Get the Freshest Fruits and Veggies in CT


CSASpring has given us some warm and sunny days, reminding us that summer is just around the corner in Fairfield County. Did you know that our little corner of the world was once a booming agricultural landscape? It remains a top-tier region for small farms and local produce and humanely raised livestock for meat and dairy. Want to enjoy the freshest produce around, increase your food source traceability, and support local farms?

Join a Fairfield County CSA!

CSA stands for Community Supported Agriculture. Much like investing in a company as a “shareholder,” you can pay a lump sum in advance to support a local farm as they bring agriculture and meat to market. As a member, you enjoy the fruits (and veggies!) of your membership every week! CSAs offer flexibility and choices. Clean eating for our family and healthy environmental practices are additional benefits of joining a CSA. Our farmers work hard, and they appreciate being able to count on their members to enjoy their bounty.

Depending on your membership type and preferences, you’ll get a weekly or monthly share of seasonal produce, meat, or dairy products, typically starting in June and ending sometime in late fall.

In some instances, you pick up your weekly share directly at the farm, and some farms have several delivery locations for you to pick up from, usually a farmer’s market or community center like a YMCA or a local library where the farmer can drop off your weekly or monthly goods. Farms have limited shares and do sell out, so now through late spring is the time to choose a farm you want to be a part of.

If the cost seems more than you want to spend at once, some CSAs allow you to split your share with a friend, and some allow you to split up your payment throughout the season. Some CSAs also encourage members to be part of the community and volunteer some time in exchange for discounts.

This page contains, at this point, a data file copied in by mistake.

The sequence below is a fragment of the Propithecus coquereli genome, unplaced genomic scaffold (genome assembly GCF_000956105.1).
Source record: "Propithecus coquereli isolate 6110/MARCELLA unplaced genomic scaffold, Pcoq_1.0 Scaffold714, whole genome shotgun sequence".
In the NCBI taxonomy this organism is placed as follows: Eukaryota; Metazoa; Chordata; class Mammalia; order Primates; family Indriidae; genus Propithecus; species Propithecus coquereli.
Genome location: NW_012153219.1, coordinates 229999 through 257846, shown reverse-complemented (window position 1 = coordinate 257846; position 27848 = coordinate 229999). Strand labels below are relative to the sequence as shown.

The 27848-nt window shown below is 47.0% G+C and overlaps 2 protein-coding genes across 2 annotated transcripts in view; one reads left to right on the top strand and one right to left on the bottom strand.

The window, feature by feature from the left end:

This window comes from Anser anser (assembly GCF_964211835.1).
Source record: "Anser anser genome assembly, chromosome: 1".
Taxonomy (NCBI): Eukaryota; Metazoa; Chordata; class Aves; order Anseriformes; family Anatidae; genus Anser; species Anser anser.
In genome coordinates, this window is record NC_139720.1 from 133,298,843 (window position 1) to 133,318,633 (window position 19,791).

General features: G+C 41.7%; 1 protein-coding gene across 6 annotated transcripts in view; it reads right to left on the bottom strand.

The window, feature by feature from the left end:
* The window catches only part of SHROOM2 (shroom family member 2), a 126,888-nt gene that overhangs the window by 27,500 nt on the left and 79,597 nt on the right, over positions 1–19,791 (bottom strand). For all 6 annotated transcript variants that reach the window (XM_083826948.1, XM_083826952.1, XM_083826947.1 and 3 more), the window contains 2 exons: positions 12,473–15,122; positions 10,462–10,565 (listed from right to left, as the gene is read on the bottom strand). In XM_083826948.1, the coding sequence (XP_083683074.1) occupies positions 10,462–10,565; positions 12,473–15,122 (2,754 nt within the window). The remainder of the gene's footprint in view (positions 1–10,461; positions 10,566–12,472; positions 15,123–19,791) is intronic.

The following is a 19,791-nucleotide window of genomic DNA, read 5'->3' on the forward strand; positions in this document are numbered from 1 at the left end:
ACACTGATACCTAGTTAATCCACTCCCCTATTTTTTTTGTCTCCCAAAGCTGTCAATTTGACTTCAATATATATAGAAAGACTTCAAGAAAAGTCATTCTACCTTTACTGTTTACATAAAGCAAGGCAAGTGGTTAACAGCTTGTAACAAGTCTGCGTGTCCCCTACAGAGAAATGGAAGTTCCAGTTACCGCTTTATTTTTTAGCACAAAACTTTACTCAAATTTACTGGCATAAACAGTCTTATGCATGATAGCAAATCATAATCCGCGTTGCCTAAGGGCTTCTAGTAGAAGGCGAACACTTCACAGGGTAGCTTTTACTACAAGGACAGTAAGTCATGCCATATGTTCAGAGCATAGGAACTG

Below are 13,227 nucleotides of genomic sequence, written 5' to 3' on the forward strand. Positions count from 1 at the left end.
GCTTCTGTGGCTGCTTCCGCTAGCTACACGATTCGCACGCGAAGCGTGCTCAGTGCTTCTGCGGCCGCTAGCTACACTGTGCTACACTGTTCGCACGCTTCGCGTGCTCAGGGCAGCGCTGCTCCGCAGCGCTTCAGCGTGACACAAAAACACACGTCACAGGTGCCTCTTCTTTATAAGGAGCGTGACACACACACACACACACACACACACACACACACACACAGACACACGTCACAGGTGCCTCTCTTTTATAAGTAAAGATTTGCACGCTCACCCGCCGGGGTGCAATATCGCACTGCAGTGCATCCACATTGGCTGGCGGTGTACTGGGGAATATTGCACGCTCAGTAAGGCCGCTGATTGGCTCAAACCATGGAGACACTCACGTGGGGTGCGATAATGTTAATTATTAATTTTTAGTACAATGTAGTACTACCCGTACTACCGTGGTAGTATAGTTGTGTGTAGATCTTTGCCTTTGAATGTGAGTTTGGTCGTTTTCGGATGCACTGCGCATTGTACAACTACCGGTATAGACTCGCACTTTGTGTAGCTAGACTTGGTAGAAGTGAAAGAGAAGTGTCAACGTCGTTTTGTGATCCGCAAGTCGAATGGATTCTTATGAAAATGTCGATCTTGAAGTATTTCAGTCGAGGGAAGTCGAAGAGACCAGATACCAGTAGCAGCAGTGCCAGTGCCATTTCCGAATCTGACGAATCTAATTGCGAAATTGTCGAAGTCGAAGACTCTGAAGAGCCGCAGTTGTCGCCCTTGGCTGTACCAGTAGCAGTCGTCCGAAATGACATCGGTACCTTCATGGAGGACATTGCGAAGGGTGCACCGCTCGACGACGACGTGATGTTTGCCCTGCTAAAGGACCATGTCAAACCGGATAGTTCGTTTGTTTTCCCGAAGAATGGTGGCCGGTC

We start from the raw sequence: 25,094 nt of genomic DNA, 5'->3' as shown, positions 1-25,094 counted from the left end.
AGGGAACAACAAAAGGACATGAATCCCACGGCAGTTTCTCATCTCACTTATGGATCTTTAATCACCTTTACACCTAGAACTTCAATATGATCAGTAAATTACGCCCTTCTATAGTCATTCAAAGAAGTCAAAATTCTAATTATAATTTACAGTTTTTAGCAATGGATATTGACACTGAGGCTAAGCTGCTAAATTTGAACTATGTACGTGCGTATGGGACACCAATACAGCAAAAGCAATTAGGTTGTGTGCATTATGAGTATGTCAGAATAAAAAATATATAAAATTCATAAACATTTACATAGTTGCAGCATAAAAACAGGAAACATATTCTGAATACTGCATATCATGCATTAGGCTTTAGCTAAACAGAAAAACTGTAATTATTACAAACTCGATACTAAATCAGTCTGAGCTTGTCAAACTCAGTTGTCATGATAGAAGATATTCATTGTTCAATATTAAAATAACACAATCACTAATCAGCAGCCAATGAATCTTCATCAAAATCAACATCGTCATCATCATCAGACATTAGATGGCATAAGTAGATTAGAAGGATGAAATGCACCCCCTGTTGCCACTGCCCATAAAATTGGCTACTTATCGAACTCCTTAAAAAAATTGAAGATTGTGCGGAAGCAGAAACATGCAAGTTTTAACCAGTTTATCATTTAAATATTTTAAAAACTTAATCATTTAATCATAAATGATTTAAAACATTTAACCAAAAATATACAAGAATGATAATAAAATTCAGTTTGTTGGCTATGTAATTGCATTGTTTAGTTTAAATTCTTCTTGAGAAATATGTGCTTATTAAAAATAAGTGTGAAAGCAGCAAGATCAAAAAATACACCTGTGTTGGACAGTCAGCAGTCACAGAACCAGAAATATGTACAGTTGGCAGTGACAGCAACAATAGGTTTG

Additionally, check out the resource link below for reduced-cost programs if your family needs a little help participating in a program. This summer, I joined a meat CSA with Ox Hollow Farm from Woodbury, CT, and I will pick it up at the Westport Farmer’s Market each week.

Most Fairfield County CSAs have a base vegetable share membership, and then you can choose to take advantage of their other offerings, which may include fruit, herbs, flowers, local honey, or eggs. Some farms specialize in meat or dairy, and they offer CSAs as well. Check out the links below and learn more about the farms you are interested in, what they grow or raise, and their philosophy and growing practices.

Fairfield County CSAs

Sport Hill Farm, Easton (and Westport), CT

The Hickories, Ridgefield, CT

Ox Hollow Farm, Woodbury, CT

Laurel Glen Farms, Shelton, CT

Shortts Farm, Sandy Hook, CT

Millstone Farm, Wilton, CT

Gazy Brothers Farm, Oxford, CT, with pick up at various Fairfield County markets

Stoneledge Farm is located in the Catskills, with drop-off locations throughout Fairfield County

Reduced Cost CSA Programs – Learn about farms that offer a reduced cost for CSAs if you need financial assistance to join.

Have you joined a CSA before? How was your experience? Did I miss any farms you know of?

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Adriana was born and raised in Arizona as one of six children. She moved to New York City in 2011 to pursue a lifelong dream, and while she remains a fan, Norwalk became her favorite place to hang her hat and her forever home. After over a decade of corporate experience, she dedicates herself to her passions of art, urban farming, fashion, and the jewelry trade. She volunteers as an advocate for children’s rights and sits on the board of an organization dedicated to the advancement of women’s education and leadership. She and her husband share a commitment to travel and adventure, the pursuit of a perfect meal, and making sure their two kids have a global worldview.


  1. Thanks for this post! We have been wanting to join one but always feel hesitant. We have one up the road from us that is not on this list. I will find out the name!

    • I really recommend it. The value is there in the basic math and your dollars are going to a small family business. I will also add that whenever I received vegetables that I wasn’t that familiar with (*Desert Dweller*), the farmer always had advice on creative ways to use the produce.


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